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Fisherman, Kennebunkport, Maine, 2017
(Credit: Gregory Rec, Getty Images )

Center for the Blue Economy Advisory Council member Michael Conathan co-authors this piece sharing "Stories of Fishermen on the Front Lines of Climate Change."

Many fishermen understand the negative consequences of climate change on their livelihoods. In 2014, the Center for American Progress led a survey asking commercial fishermen in New England about their perspectives on the changes occurring on the water. CAP found that “65 percent of fishermen surveyed believe climate change could leave them ‘unable to profit’ and ultimately ‘forced out’ of their fishery,leaving them with no option but to switch to a new target species or a different profession entirely. According to the survey, “More than 80 percent of those who have noticed a warming trend attribute it to climate change.” The concerns of fishermen, combined with the clear scientific evidence, have prompted many regional fishery managers to begin contemplating how to incorporate climate change into fisheries management in a way that upholds the stringent standards of the Magnuson-Stevens Fishery Conservation and Management Act (MSA).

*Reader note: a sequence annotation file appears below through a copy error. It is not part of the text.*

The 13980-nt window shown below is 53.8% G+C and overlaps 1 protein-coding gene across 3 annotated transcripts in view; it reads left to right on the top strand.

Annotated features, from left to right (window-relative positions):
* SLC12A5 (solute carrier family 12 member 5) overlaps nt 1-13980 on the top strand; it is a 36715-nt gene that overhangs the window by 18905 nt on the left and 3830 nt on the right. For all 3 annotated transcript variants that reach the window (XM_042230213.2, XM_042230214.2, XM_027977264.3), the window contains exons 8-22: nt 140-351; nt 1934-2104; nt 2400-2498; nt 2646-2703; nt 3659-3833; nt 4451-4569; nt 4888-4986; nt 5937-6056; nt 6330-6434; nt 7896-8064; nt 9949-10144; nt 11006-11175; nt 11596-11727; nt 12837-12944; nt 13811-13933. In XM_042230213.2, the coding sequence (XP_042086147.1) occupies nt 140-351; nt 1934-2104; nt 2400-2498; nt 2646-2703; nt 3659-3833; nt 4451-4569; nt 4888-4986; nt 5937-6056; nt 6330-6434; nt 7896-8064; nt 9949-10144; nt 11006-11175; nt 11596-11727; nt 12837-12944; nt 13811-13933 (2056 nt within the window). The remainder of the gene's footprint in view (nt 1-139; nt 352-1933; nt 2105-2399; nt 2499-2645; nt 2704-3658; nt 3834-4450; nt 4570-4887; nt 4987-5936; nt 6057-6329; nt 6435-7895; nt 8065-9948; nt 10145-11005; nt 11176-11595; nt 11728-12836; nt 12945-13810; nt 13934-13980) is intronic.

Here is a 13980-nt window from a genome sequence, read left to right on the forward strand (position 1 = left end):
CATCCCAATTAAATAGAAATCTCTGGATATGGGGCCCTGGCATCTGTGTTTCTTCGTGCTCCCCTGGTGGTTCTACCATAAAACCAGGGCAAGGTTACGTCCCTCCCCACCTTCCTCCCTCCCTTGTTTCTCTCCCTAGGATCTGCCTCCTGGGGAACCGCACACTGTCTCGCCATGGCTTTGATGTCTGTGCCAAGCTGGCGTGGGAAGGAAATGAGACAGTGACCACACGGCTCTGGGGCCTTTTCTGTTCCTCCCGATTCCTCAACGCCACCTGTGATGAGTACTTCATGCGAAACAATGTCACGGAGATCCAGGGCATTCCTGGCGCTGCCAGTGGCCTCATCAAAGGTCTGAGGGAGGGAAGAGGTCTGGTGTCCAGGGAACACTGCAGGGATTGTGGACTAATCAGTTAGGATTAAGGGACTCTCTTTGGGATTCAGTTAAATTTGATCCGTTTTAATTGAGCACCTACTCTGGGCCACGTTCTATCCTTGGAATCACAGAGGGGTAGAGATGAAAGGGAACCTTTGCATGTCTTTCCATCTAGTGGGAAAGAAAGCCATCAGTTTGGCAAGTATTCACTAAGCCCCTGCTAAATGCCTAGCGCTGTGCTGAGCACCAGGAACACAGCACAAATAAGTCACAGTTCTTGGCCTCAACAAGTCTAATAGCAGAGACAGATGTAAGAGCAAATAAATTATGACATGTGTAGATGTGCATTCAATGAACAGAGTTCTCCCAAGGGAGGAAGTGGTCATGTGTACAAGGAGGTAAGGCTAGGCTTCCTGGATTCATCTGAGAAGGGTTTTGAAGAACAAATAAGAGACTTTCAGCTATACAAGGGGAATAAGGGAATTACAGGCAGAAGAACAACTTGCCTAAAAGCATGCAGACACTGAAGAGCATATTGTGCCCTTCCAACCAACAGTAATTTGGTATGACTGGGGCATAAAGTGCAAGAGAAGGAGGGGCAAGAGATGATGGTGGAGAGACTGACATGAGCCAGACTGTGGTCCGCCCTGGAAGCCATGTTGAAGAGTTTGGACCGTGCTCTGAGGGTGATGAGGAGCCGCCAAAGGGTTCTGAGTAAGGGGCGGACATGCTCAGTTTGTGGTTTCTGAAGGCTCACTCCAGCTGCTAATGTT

The Magnuson-Stevens Fishery Conservation and Management Act
The MSA, the main fisheries management law in the United States, has propelled the country to become an international leader in sustainable fisheries management. It was originally passed in 1976 to protect American fishing rights within 200 miles of the coast, now known as the exclusive economic zone. Since passage, the MSA has been reauthorized to further protect and sustain American fishing interests by sustainably managing the nation’s fishery resources through science-based management and conservation.